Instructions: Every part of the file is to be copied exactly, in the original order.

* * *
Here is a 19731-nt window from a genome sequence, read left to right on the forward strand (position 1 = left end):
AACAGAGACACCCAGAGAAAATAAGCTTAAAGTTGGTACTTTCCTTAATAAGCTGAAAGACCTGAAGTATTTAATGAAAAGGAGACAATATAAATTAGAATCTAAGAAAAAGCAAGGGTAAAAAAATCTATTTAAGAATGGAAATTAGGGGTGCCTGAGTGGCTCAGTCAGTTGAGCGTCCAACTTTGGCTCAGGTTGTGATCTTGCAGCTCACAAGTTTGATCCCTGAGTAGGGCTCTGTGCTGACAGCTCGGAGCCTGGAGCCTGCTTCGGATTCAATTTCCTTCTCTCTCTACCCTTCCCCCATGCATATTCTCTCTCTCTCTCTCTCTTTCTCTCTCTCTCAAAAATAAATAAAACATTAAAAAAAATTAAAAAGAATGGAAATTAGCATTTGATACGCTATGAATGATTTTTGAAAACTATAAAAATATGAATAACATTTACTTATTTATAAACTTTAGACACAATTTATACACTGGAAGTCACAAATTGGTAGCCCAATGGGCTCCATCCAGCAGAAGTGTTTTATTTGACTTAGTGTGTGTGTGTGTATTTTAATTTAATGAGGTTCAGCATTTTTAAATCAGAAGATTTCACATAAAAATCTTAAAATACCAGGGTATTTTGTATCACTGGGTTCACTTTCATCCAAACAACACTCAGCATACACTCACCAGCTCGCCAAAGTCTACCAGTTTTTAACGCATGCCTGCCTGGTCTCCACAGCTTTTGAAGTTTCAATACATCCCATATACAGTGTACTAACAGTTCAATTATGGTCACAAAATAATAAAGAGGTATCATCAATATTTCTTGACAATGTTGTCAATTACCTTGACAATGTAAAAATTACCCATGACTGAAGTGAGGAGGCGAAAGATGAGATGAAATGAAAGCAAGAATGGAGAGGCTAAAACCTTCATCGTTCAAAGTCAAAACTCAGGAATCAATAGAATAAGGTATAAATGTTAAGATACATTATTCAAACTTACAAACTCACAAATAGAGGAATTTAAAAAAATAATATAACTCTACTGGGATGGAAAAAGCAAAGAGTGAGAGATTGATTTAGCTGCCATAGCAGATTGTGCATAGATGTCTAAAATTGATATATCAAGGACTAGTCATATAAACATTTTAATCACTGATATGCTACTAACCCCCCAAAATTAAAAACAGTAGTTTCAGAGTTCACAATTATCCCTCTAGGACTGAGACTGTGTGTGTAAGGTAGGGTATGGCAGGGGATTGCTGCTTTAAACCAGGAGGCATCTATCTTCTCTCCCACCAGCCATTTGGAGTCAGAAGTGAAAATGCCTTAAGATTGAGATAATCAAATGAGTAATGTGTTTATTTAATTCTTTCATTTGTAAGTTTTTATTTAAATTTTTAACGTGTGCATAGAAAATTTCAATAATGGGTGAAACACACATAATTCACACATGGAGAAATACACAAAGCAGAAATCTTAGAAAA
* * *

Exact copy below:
Here is a 19731-nt window from a genome sequence, read left to right on the forward strand (position 1 = left end):
AACAGAGACACCCAGAGAAAATAAGCTTAAAGTTGGTACTTTCCTTAATAAGCTGAAAGACCTGAAGTATTTAATGAAAAGGAGACAATATAAATTAGAATCTAAGAAAAAGCAAGGGTAAAAAAATCTATTTAAGAATGGAAATTAGGGGTGCCTGAGTGGCTCAGTCAGTTGAGCGTCCAACTTTGGCTCAGGTTGTGATCTTGCAGCTCACAAGTTTGATCCCTGAGTAGGGCTCTGTGCTGACAGCTCGGAGCCTGGAGCCTGCTTCGGATTCAATTTCCTTCTCTCTCTACCCTTCCCCCATGCATATTCTCTCTCTCTCTCTCTCTTTCTCTCTCTCTCAAAAATAAATAAAACATTAAAAAAAATTAAAAAGAATGGAAATTAGCATTTGATACGCTATGAATGATTTTTGAAAACTATAAAAATATGAATAACATTTACTTATTTATAAACTTTAGACACAATTTATACACTGGAAGTCACAAATTGGTAGCCCAATGGGCTCCATCCAGCAGAAGTGTTTTATTTGACTTAGTGTGTGTGTGTGTATTTTAATTTAATGAGGTTCAGCATTTTTAAATCAGAAGATTTCACATAAAAATCTTAAAATACCAGGGTATTTTGTATCACTGGGTTCACTTTCATCCAAACAACACTCAGCATACACTCACCAGCTCGCCAAAGTCTACCAGTTTTTAACGCATGCCTGCCTGGTCTCCACAGCTTTTGAAGTTTCAATACATCCCATATACAGTGTACTAACAGTTCAATTATGGTCACAAAATAATAAAGAGGTATCATCAATATTTCTTGACAATGTTGTCAATTACCTTGACAATGTAAAAATTACCCATGACTGAAGTGAGGAGGCGAAAGATGAGATGAAATGAAAGCAAGAATGGAGAGGCTAAAACCTTCATCGTTCAAAGTCAAAACTCAGGAATCAATAGAATAAGGTATAAATGTTAAGATACATTATTCAAACTTACAAACTCACAAATAGAGGAATTTAAAAAAATAATATAACTCTACTGGGATGGAAAAAGCAAAGAGTGAGAGATTGATTTAGCTGCCATAGCAGATTGTGCATAGATGTCTAAAATTGATATATCAAGGACTAGTCATATAAACATTTTAATCACTGATATGCTACTAACCCCCCAAAATTAAAAACAGTAGTTTCAGAGTTCACAATTATCCCTCTAGGACTGAGACTGTGTGTGTAAGGTAGGGTATGGCAGGGGATTGCTGCTTTAAACCAGGAGGCATCTATCTTCTCTCCCACCAGCCATTTGGAGTCAGAAGTGAAAATGCCTTAAGATTGAGATAATCAAATGAGTAATGTGTTTATTTAATTCTTTCATTTGTAAGTTTTTATTTAAATTTTTAACGTGTGCATAGAAAATTTCAATAATGGGTGAAACACACATAATTCACACATGGAGAAATACACAAAGCAGAAATCTTAGAAAA